July 14, 2017 | Announcements

Pathways to Success: Lessons from Michelle Brown

Last Friday, we had one of our most successful alumnae from the Fast Forward Accelerator, Michelle Brown, come back to share some of her experiences with the new cohort. Michelle is the CEO and founder of CommonLit.org, an educational platform that delivers engaging, adaptive, and customizable instructional material and content designed to support literacy development. It is built by teachers for teachers, and is completely free for all its users.

Michelle spent her first two years out of college with Teach For America, teaching English in rural Mississippi. She quickly realized that bright students were struggling in class because they had essentially no access to engaging learning resources. Her experiences there made something abundantly clear to Michelle:

A low skilled reader does not equal a low skilled thinker!

She wanted these high skilled thinkers to be appreciated for all they had to offer. She knew that if more students had more captivating reading materials and learning tools available to them, they could thrive. This became her inspiration for CommonLit.org.

Success Comes Quickly

Today, CommonLit.org is being used in 31% of America’s public schools, and in Q1-Q2 of this year, was gaining 45,000 users every month. However, just a year ago, CommonLit had only one employee, $20,000 in the bank, and a monthly burn rate of $10,000. Michelle was struggling to keep CommonLit afloat, but she refused to give up because she knew how much good CommonLit could do for students and teachers across the country.

With the help of Fast Forward’s accelerator program, she secured a $25,000 grant from Google.org. Shortly after, she was awarded a $3,900,000 “use-it or lose-it” grant from the US Department of Education. Overnight, CommonLit took off. They hired 17 people in 40 days, and user rates started growing exponentially. Michelle’s organization had survived the early challenges and was finally becoming the resource she always knew it could be.

Growing Pains/Defining Your Organization’s Culture

However, this rapid growth came with many of its own challenges. The team initially struggled with incorporating all its new members and managing the server demands of a rapidly growing user base. Michelle realized she had to rethink her management style.

The first step was for her team to define their values as a company (“cheesy but necessary”, she joked). She worked hard to create a culture where people felt welcome to share ideas and provide honest, constructive feedback. Improving lines of communication was transformative for her team. Employees quickly became much more willing to take initiative and tackle problems as they arose with the support of their teammates.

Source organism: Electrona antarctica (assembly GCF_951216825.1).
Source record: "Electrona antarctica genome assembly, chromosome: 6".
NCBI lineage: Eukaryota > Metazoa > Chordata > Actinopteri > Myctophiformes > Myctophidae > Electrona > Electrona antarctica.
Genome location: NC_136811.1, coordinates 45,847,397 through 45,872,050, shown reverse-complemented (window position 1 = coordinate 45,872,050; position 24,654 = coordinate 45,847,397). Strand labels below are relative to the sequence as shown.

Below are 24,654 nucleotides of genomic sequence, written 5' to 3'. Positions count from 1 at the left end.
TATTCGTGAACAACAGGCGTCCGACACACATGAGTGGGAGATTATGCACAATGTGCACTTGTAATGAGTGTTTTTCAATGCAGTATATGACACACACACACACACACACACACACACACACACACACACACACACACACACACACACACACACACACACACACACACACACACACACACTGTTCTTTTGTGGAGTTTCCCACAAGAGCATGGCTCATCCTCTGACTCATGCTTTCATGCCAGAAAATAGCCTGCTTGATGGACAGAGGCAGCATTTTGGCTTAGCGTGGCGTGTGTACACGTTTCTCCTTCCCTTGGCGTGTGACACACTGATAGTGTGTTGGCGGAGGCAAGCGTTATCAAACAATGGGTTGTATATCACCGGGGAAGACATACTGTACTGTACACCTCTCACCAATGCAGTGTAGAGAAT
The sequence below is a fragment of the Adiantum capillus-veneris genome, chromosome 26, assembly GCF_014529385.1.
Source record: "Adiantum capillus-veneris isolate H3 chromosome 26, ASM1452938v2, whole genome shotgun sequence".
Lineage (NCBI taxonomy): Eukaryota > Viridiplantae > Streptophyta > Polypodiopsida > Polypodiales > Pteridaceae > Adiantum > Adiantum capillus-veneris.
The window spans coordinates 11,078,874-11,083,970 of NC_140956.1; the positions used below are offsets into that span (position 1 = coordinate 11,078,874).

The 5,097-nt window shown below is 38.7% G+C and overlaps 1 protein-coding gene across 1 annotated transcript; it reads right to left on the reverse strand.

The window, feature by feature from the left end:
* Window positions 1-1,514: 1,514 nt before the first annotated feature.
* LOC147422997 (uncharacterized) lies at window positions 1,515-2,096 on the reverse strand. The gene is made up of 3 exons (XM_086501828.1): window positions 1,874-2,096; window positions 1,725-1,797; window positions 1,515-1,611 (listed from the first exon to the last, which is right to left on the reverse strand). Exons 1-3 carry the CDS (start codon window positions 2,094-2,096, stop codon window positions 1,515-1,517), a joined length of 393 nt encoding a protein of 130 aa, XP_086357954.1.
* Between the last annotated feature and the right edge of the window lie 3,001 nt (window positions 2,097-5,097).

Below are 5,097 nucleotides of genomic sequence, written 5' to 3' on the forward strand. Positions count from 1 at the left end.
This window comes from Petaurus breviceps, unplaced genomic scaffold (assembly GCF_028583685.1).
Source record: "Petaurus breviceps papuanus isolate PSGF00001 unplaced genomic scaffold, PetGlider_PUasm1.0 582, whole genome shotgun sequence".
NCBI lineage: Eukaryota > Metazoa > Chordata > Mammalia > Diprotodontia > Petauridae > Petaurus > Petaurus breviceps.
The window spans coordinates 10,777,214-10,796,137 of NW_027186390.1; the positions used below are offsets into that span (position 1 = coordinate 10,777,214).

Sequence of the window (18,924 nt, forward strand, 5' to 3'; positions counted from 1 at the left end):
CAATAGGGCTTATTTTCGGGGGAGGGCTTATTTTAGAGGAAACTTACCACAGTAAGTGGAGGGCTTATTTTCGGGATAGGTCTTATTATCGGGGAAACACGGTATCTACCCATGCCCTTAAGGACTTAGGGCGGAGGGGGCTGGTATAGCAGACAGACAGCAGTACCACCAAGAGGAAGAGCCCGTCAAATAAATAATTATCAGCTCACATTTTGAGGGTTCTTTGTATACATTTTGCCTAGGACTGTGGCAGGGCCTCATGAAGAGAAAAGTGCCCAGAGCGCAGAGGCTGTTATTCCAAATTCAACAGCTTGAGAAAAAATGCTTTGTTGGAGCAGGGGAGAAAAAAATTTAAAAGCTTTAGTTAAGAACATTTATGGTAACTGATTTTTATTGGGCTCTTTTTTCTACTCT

Once an organizational culture had been established, they turned their focus toward their product. While they were surpassing the performance benchmarks they had set for themselves, they recognized they were too focused on a vanity metric: Registered Users. Invoking the lessons we learned from Brad Presner (which you can catch up on here), Michelle understood that she had to redefine what success meant for her organization.

“Have you talked to your users?”

This is a question Michelle urges every nonprofit to ask themselves, On the surface, their organization was thriving. User rates were soaring, but Michelle didn’t simply want more users. She wanted users to be getting the most they possibly could out of her product. A deeper look into user data revealed that many users—teachers especially—were not taking advantage of all CommonLit had to offer. Realizing this not only helped them improve their product, but their entire business model.

Working With Clients to Build Your Business Model

Initially, Michelle tried to build a business model around selling customized dashboard analytics to school districts with high usage rates so that these districts could monitor how CommonLit was being used in their schools. But no one would bite. District leaders didn’t just want more data – they wanted the support systems necessary to help schools make that data actionable.

Better understanding the motivation of their potential clients helped Michelle tailor her business model to their needs. She worked with school district leaders to create a three-tiered, comprehensive success kit. This kit offered a customized curriculum design, quarterly training webinars for teachers, and the original dashboard analytics platform.

Michelle ended her talk by emphasizing an important lesson that any nonprofit startup can benefit from:

Devising your business model is a process of discovery

When Michelle’s team was struggling to sell their product to school districts, they thought they were simply just failing at selling a finished product. What they didn’t realize was that they were actually in a “pilot testing phase” for an evolving product and business model.

Through trial, error, and feedback, they designed and developed a new business model that better met the needs and wants of school boards, teachers, and students alike. Remember:

Success comes from working with your clients to create better products.

Don’t forget to collaborate with your users. After all, nobody knows the needs of your target consumers need better than the consumers themselves.